If you ask a layperson what comes to mind when it comes to sports betting, you will usually hear things like “gambling” and “that’s no use”. If you ask someone who has already dealt with the topic a little more, then “money management” and “value” are thrown into the room. This information brings you just as much as the information “traffic jam ahead”. All without a doubt important factors, but personally I still lack a stable framework to work with.
So everyone should first be clear about what they want to achieve with sports betting. Clearly, a target analysis is needed here. Together with the available capital, it should now be clarified whether the goal is realistic at all. For example, a simple way is to divide the desired monthly profit by 30 days. So you can see what you would have to win on average per day to reach your goal.
Now let’s go down the success pyramid (profit per month or long-term betting success). After all, we have to find out on which foundation our success should later be built.
This should be a pyramid:
1 2 3 4 5 6 7
- Long term succes
- Profit maximization
- Loss minimization
- profit increase
- cost reduction
- avoid scatter
- increase probability
Here you can see how I imagine the pyramid. Of course, there is a lot that overlaps when it comes to betting and it is not possible to define it directly. But as a rough overview it should suffice.
2.4. Profit maximization through higher individual profit
At first it sounds silly to say that you win more if you bet more money. However, this is precisely where the “rubbing rub” lies. Let’s say you want to win 900 euros a month. Calculated down to one day, that would be a profit of 30 euros per day. In the best case, that would be 30 correct bets per month. Of course, you don’t find a good bet every day and it’s also clear that you can’t have every bet right.
Wouldn’t it be better to reduce your number of bets from 30 to a “good” 10 per month? I guess so! The capital should be adjusted depending on the risk level. Some “experts” will probably shake their heads by now, but I tell you quality must replace quantity.
2.5 Maximizing Profits by Reducing Costs
The section is easy to explain. Avoid frustration bets! In the long term, you lack the money to compensate for lost bets. I even advise against hedging. Example: You bet on a Team X win rate of 2.0. After the relatively quick 2:0, the bet is as good as won and the odds drop to around 1.2. You hedge and can no longer lose anything and make a profit of 80 with a bet of 100. There is almost nothing to be said against it, but you steal 20% profit from your tip. The next bet, also with odds of 2 and a stake of 100 euros, goes haywire. The bottom line is that you won 80 and now you’ve lost 100. Makes a minus of 20 euros. Without hedging, plus/minus zero would be recorded. Even profits that are not taken can end up being losses.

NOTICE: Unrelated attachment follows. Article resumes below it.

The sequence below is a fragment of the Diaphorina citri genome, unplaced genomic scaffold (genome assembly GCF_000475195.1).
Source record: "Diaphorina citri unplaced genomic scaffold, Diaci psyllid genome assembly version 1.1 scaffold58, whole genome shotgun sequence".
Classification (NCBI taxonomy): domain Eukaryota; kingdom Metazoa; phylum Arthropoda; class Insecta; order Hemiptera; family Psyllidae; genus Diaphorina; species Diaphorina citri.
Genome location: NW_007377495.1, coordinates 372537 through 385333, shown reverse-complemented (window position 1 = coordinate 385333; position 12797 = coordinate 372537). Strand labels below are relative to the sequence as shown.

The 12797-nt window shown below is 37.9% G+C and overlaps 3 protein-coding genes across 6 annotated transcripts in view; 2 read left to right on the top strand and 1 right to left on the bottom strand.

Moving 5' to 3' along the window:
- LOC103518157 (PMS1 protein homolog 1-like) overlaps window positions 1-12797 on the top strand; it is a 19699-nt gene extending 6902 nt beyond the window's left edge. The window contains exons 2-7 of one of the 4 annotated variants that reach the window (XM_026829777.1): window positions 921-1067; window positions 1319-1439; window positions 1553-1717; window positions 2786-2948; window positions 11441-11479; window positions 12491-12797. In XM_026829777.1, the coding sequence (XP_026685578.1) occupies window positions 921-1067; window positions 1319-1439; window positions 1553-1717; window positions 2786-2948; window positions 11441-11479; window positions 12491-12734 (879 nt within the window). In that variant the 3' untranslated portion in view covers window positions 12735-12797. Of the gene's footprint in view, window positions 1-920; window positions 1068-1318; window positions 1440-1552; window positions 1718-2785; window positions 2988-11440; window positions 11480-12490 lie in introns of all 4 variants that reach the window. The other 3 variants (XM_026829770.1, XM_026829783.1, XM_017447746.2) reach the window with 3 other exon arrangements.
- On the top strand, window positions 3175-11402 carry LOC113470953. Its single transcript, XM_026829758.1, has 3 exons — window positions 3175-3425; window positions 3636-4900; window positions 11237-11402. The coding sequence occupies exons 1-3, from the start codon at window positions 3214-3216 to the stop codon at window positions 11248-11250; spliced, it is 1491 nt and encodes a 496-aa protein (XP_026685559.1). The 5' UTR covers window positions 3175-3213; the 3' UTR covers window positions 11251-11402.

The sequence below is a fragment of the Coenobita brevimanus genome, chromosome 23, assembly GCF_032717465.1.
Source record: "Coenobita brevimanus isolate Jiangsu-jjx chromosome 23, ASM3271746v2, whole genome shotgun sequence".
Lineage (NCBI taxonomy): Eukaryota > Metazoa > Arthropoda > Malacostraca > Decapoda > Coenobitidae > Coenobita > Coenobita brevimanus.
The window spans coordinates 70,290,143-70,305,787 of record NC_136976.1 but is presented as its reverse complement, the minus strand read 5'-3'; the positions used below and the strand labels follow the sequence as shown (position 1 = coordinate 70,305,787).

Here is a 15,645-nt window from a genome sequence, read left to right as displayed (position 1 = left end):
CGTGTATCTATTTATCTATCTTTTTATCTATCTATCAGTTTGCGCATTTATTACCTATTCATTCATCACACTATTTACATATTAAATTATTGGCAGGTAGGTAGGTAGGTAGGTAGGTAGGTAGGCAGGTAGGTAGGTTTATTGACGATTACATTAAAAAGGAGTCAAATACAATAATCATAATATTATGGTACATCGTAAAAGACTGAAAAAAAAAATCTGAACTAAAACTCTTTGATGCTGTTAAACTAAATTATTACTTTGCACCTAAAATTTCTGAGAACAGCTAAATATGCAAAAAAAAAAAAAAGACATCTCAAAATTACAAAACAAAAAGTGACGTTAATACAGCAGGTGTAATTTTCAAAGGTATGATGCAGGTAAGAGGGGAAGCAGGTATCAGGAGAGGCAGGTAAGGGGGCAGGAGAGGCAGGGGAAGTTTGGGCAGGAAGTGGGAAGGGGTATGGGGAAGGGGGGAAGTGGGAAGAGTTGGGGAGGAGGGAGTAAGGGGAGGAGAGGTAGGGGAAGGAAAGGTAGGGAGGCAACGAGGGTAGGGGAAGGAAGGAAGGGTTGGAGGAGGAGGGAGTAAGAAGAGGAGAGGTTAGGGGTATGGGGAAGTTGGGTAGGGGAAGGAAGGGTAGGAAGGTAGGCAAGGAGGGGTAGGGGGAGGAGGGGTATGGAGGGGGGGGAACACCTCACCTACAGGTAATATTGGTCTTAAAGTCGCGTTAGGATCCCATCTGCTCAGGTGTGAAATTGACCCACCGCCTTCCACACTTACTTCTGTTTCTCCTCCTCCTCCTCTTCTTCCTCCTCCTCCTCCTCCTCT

3.6 Loss minimization: Avoid scattering
Specialize in certain odds areas. In order to keep an eye on the profit ratio between the balance sheet and the odds, it is better if you concentrate on one odds range, e.g. only bets between 1.8 and 2.2. Give the odds a chance to live up to their probability. Apart from that, it is difficult to adjust to different odds again and again. If you only bet on a goal, your analysis will become more and more vague over time, since you are quite often right (even without analysis). If you then try your hand at 3-way bets again, you won’t win a flowerpot with the wishy-washy analyses.
3.7 Loss Minimization: Increasing the Probability
3.6. and 3.7 have a lot to do with each other. It should be clear to everyone that odds of 1.1 are correct more often than 4.0. In my opinion, both are not suitable for betting. The odds indicate the probability of occurrence and in the long run (at fair odds) you should be pretty close to plus/minus zero. It is up to everyone to make a profit out of it. Betting is a calculable risk, but it remains a risk and therefore you do not have 10 1.1 bets correctly and only then does the wrong game come about. You don’t have 3 odds of 4 wrong and every 4th bet happens to be right.
Especially with these two extremes, the win-loss ratio can be fatal. Therefore, “increasing the probability” is not the same as “decreasing the odds”. You have to find a healthy middle ground. Odds from 1.35 can be played. 3 right to wrong is manageable. If you have wrong odds for 4-5 games in a row, you should question yourself.